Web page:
I do not subscribe to the round 'em up, kick 'em out nativist crowd
and, like many others, initially had concerns with Arizona's controversial new immigration law SB 1070
However, I decided to do some research to see if much of what SB 1070's critics charge will occur under Arizona's new state statute.
After careful consideration of the points for and against it and looking into this matter further, I have come to the conclusion that Russell Pearce's new law will not result in many of the things opponents of SB 1070 claim.
Including some Libertarian's bizzare claim
that SB 1070 is part a conspiracy to a clandestinely implement a national I.D. card.
The law is based soley on documentation and is written to apply to everyone equally. Despite opponent's claims, there is no requirement in SB 1070 that requires people in Arizona to carry any identification.
Also, SB 1070 was amended
to prohibit racial profiling and race cannot be used as a determining factor when police stop someone.
Though it is clear that race is a factor when it comes to the issue of immigration and drugs since Sheriff Arpaio is targeting his roundups in areas that are predominately Hispanic.
The Fourth and Fourteenth Amendments of the U.S. Constitution and much of the case law surrounding these two Amendments is very strong in protecting personal privacy and unreasonable searches and seizures.
After this law goes into effect in July Arizona cops will not have a blank check to stop people for no reason as there are numerous legal hurdles and even enhanced protections
in SB 1070 to prevent much of what it's opponents fear.
Under this new law Police Officers don't have any more authority to stop or arrest someone than they had before it was enacted. If they abuse their power, the agencies or officer who acted fraudulently can be held legally and criminally responsible.
For example, in the course of their investigation, under SB 1070, police officers are not required to check someone's immigration status if doing so interferes with their ability to conduct an investigation.
Police will only have to make a reasonable attempt (when practicable) to check someone's immigration status if they stop someone involved in the commission of a crime.
Immigration courts that handle deporations are backlogged and detention centers that hold undocumented immigrants are full. As a result, many detainees could be the recipients of guest work papers in which recipients would be able to travel anywhere in the country to find work until their court date which could be up to 5 years or more.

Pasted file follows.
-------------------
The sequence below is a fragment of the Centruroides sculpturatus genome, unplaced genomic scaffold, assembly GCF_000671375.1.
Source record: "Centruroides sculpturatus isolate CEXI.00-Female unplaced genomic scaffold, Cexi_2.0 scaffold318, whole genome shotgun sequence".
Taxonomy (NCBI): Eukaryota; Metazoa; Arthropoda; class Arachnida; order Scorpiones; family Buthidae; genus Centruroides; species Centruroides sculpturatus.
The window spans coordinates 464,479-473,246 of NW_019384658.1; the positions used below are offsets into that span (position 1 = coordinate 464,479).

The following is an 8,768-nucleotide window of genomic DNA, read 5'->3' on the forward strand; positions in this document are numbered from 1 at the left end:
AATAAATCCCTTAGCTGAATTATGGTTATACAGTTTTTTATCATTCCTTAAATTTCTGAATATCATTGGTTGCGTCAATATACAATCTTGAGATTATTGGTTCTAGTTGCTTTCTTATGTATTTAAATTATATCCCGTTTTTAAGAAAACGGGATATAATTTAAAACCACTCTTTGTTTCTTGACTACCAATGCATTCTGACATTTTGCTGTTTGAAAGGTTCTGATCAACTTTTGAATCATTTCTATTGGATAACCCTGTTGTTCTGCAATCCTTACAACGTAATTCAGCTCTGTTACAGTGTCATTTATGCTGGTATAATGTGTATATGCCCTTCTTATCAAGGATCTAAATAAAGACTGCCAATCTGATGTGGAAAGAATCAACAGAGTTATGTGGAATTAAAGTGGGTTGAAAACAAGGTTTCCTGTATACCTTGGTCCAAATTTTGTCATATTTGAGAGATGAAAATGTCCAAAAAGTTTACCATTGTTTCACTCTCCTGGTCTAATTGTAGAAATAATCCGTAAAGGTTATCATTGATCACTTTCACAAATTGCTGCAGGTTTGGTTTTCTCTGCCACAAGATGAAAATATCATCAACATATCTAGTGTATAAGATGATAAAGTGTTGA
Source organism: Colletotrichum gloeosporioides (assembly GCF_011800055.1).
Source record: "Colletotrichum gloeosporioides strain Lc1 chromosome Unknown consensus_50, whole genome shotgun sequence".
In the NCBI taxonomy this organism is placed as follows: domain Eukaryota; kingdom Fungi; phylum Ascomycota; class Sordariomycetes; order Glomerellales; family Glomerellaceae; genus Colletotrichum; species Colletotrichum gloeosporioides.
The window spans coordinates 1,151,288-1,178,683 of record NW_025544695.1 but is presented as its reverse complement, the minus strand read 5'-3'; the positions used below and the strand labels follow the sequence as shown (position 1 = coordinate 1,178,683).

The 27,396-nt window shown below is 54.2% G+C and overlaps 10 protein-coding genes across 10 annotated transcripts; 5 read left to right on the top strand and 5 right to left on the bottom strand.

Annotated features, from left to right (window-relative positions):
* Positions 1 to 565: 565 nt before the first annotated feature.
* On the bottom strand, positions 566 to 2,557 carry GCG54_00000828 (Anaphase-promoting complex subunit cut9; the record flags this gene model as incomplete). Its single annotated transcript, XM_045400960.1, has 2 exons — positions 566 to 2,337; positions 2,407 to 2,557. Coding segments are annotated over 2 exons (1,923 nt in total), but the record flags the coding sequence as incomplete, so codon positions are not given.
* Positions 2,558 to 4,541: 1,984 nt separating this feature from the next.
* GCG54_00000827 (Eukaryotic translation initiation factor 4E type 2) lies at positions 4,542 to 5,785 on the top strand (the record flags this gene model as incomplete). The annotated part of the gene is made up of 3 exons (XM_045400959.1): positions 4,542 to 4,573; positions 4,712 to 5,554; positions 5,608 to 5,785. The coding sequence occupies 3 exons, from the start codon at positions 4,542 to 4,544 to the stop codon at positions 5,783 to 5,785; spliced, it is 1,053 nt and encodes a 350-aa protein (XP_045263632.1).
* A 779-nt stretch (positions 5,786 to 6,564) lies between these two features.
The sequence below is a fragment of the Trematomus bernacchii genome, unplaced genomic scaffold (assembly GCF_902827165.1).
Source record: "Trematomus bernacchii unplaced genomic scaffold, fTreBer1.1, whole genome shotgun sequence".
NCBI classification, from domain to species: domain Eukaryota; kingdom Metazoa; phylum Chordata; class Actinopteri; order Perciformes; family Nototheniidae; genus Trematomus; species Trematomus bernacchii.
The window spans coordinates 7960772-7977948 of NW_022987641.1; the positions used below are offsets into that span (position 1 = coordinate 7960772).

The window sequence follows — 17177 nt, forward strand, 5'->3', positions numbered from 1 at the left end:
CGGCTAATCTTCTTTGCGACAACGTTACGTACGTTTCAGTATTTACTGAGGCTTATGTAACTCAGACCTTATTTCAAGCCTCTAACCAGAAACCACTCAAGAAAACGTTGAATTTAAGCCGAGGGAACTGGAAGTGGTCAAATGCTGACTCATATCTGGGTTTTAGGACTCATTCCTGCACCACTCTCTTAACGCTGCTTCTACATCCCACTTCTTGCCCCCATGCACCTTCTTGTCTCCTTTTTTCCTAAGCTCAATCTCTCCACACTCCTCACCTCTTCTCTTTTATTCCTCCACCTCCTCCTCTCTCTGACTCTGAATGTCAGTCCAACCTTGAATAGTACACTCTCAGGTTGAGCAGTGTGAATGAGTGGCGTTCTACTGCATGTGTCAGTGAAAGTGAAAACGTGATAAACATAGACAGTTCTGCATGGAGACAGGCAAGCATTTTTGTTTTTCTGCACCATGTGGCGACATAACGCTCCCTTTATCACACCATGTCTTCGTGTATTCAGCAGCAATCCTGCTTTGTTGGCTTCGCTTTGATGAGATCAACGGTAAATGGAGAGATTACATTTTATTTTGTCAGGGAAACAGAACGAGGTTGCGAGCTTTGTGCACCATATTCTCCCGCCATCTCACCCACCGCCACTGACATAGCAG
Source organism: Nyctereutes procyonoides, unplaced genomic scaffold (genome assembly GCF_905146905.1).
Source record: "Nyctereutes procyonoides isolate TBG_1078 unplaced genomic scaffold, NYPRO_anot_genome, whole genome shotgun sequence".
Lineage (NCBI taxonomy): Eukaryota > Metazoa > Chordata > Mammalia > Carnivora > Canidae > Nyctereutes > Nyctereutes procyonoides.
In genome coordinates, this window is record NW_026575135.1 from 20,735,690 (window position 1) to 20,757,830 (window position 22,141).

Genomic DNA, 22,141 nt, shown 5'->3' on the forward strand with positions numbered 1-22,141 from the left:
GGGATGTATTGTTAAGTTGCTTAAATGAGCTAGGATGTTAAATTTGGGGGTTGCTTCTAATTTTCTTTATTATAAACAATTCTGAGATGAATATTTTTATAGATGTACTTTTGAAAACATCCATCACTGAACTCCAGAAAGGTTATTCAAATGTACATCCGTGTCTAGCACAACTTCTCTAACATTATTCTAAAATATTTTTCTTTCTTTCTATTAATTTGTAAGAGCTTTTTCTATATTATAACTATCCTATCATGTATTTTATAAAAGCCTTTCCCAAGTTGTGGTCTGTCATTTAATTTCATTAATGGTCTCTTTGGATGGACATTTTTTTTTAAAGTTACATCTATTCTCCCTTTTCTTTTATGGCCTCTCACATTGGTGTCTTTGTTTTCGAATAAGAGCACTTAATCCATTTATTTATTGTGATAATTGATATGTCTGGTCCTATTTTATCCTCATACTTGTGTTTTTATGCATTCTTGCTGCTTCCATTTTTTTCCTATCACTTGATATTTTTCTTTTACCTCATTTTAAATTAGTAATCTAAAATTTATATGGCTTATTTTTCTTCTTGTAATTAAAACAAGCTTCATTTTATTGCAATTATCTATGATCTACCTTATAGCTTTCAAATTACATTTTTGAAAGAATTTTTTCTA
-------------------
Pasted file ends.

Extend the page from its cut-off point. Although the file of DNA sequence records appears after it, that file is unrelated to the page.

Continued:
When this fact came to light, Russell Pearce didn't immediately call for this practice to be stopped. According to Fox News his reaction was:
It will save us hundreds of millions of dollars. That's good for the taxpayer. The benefits so outweigh [the work permits].
With all of these points in mind, one has to ask who is really the target of SB 1070?
One other explanation comes from a news story
out of Atlanta, Georgia.
As it turns out, while many of the undocumented immigrants caught at Arizona's border are from Central and Latin America, hundreds are coming from countries you may not have expected:
Pakistan, Afghanistan, Iraq, and Iran.
With the threat of terrorism inspired by proponents of radical Islam, many terrorists who subscribe to radical Islamic theology will look for any way to sneak into the United States.
This is not to say that everyone from the four above mentioned countries or all undocumented immigrants are terrorists and it is very possible that the migrants from middle eastern countries attempting to enter the U.S. from Mexico are refugees.
However, the vast majority of terrorists do hail from the middle east and all of the countries listed above are known to harbor terrorists. One country (Iran) even helps train and arm them.
Therefore, legal measures to help counter the ability of terrorists and violent criminals to enter and live in the U.S. while maintaining standards to preserve individual liberties, like SB 1070, are warranted since terrorists and violent criminals pose a threat to an individual's right to life.
Pearce proposed SB 1070 in reaction to discussions he had with ranchers in southern Arizona expressing their concern with the death of Rob Krentz who was murdered
by an immigrant or drug smuggler back in March on his ranch located in Cochise County.
Krentz was a decent, honest, hardworking man known to help undocumented immigrants crossing Arizona's desert.
Cochise County is one of many counties in Arizona near the U.S. - Mexico border that has experienced increased violence
due to the smuggling of illegal drugs and undocumented immigrants.
Most undocumented immigrants are honest, hardworking people who took a chance to come to the U.S. in search of a better life and should be able to apply for papers to legally work in the U.S.
The result of SB 1070 allows them to do just that.
The fact that the U.S. almost experienced another terrorist attack in Times Square earlier this month and with the elevated violence in Arizona counties along the U.S.-Mexico border makes it abundantly clear that it is the violence and death resulting from the illegality drugs and restrictive U.S. immigration policies, and the potential influx of terrorists is what Pearce's law is designed to curb.
Short of halting the hiring of undocumented immigrants for working and living here (which I disgree with), Senator Pearce is not looking to overturn appropriate legal protections geared to prevent abuse by police officers directed towards people nor stop the flow of immigrants to the United States.
With these points in mind, one has to wonder whose side opponents
of SB 1070 are really on?